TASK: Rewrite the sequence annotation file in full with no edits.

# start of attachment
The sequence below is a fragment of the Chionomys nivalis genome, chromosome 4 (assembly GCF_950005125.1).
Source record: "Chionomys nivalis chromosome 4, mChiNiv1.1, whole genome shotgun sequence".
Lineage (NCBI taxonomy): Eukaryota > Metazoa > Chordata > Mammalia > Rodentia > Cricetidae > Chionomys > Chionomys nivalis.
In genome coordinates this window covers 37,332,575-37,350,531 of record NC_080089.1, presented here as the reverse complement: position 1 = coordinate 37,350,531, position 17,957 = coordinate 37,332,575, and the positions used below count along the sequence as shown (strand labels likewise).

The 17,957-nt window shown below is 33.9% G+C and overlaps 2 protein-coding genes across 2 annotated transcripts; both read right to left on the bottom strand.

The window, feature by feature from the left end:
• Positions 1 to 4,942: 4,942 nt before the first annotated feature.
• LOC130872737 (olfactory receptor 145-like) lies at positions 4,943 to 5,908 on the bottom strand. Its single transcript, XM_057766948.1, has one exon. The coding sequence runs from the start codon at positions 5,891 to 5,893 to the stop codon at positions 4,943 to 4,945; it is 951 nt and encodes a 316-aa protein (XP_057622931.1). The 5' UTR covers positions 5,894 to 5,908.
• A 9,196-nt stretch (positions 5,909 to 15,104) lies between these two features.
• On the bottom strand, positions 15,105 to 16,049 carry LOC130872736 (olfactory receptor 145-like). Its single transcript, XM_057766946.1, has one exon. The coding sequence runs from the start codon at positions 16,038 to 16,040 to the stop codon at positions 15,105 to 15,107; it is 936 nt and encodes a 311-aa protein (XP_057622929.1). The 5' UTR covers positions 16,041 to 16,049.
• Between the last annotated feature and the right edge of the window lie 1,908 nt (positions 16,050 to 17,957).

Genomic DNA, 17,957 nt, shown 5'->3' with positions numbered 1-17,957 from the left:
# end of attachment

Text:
The sequence below is a fragment of the Chionomys nivalis genome, chromosome 4 (assembly GCF_950005125.1).
Source record: "Chionomys nivalis chromosome 4, mChiNiv1.1, whole genome shotgun sequence".
Lineage (NCBI taxonomy): Eukaryota > Metazoa > Chordata > Mammalia > Rodentia > Cricetidae > Chionomys > Chionomys nivalis.
In genome coordinates this window covers 37,332,575-37,350,531 of record NC_080089.1, presented here as the reverse complement: position 1 = coordinate 37,350,531, position 17,957 = coordinate 37,332,575, and the positions used below count along the sequence as shown (strand labels likewise).

The 17,957-nt window shown below is 33.9% G+C and overlaps 2 protein-coding genes across 2 annotated transcripts; both read right to left on the bottom strand.

The window, feature by feature from the left end:
• Positions 1 to 4,942: 4,942 nt before the first annotated feature.
• LOC130872737 (olfactory receptor 145-like) lies at positions 4,943 to 5,908 on the bottom strand. Its single transcript, XM_057766948.1, has one exon. The coding sequence runs from the start codon at positions 5,891 to 5,893 to the stop codon at positions 4,943 to 4,945; it is 951 nt and encodes a 316-aa protein (XP_057622931.1). The 5' UTR covers positions 5,894 to 5,908.
• A 9,196-nt stretch (positions 5,909 to 15,104) lies between these two features.
• On the bottom strand, positions 15,105 to 16,049 carry LOC130872736 (olfactory receptor 145-like). Its single transcript, XM_057766946.1, has one exon. The coding sequence runs from the start codon at positions 16,038 to 16,040 to the stop codon at positions 15,105 to 15,107; it is 936 nt and encodes a 311-aa protein (XP_057622929.1). The 5' UTR covers positions 16,041 to 16,049.
• Between the last annotated feature and the right edge of the window lie 1,908 nt (positions 16,050 to 17,957).

Genomic DNA, 17,957 nt, shown 5'->3' with positions numbered 1-17,957 from the left: